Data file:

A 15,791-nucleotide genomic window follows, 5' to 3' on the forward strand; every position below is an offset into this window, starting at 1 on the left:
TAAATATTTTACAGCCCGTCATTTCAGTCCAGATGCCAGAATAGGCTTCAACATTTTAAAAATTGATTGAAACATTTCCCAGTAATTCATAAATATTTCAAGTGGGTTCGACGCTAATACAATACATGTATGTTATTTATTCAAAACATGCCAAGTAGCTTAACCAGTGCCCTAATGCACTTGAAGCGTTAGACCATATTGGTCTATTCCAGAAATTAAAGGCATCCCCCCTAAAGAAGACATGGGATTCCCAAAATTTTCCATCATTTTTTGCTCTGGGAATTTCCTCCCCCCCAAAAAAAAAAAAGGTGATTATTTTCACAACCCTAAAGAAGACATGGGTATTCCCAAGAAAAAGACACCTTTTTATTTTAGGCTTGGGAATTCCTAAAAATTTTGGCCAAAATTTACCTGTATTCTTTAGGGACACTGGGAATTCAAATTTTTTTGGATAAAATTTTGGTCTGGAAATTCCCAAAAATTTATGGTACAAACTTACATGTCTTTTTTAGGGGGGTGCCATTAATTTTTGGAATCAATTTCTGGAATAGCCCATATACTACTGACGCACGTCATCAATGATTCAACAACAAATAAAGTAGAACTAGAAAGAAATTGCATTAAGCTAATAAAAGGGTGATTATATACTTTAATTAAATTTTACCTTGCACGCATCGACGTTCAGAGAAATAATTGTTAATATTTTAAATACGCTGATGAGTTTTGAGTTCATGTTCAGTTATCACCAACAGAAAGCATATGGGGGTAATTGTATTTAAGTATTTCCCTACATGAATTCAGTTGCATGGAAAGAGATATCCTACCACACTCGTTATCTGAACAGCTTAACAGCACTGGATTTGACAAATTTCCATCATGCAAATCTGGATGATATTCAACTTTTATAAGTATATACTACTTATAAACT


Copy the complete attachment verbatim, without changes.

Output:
A 15,791-nucleotide genomic window follows, 5' to 3' on the forward strand; every position below is an offset into this window, starting at 1 on the left:
TAAATATTTTACAGCCCGTCATTTCAGTCCAGATGCCAGAATAGGCTTCAACATTTTAAAAATTGATTGAAACATTTCCCAGTAATTCATAAATATTTCAAGTGGGTTCGACGCTAATACAATACATGTATGTTATTTATTCAAAACATGCCAAGTAGCTTAACCAGTGCCCTAATGCACTTGAAGCGTTAGACCATATTGGTCTATTCCAGAAATTAAAGGCATCCCCCCTAAAGAAGACATGGGATTCCCAAAATTTTCCATCATTTTTTGCTCTGGGAATTTCCTCCCCCCCAAAAAAAAAAAAGGTGATTATTTTCACAACCCTAAAGAAGACATGGGTATTCCCAAGAAAAAGACACCTTTTTATTTTAGGCTTGGGAATTCCTAAAAATTTTGGCCAAAATTTACCTGTATTCTTTAGGGACACTGGGAATTCAAATTTTTTTGGATAAAATTTTGGTCTGGAAATTCCCAAAAATTTATGGTACAAACTTACATGTCTTTTTTAGGGGGGTGCCATTAATTTTTGGAATCAATTTCTGGAATAGCCCATATACTACTGACGCACGTCATCAATGATTCAACAACAAATAAAGTAGAACTAGAAAGAAATTGCATTAAGCTAATAAAAGGGTGATTATATACTTTAATTAAATTTTACCTTGCACGCATCGACGTTCAGAGAAATAATTGTTAATATTTTAAATACGCTGATGAGTTTTGAGTTCATGTTCAGTTATCACCAACAGAAAGCATATGGGGGTAATTGTATTTAAGTATTTCCCTACATGAATTCAGTTGCATGGAAAGAGATATCCTACCACACTCGTTATCTGAACAGCTTAACAGCACTGGATTTGACAAATTTCCATCATGCAAATCTGGATGATATTCAACTTTTATAAGTATATACTACTTATAAACT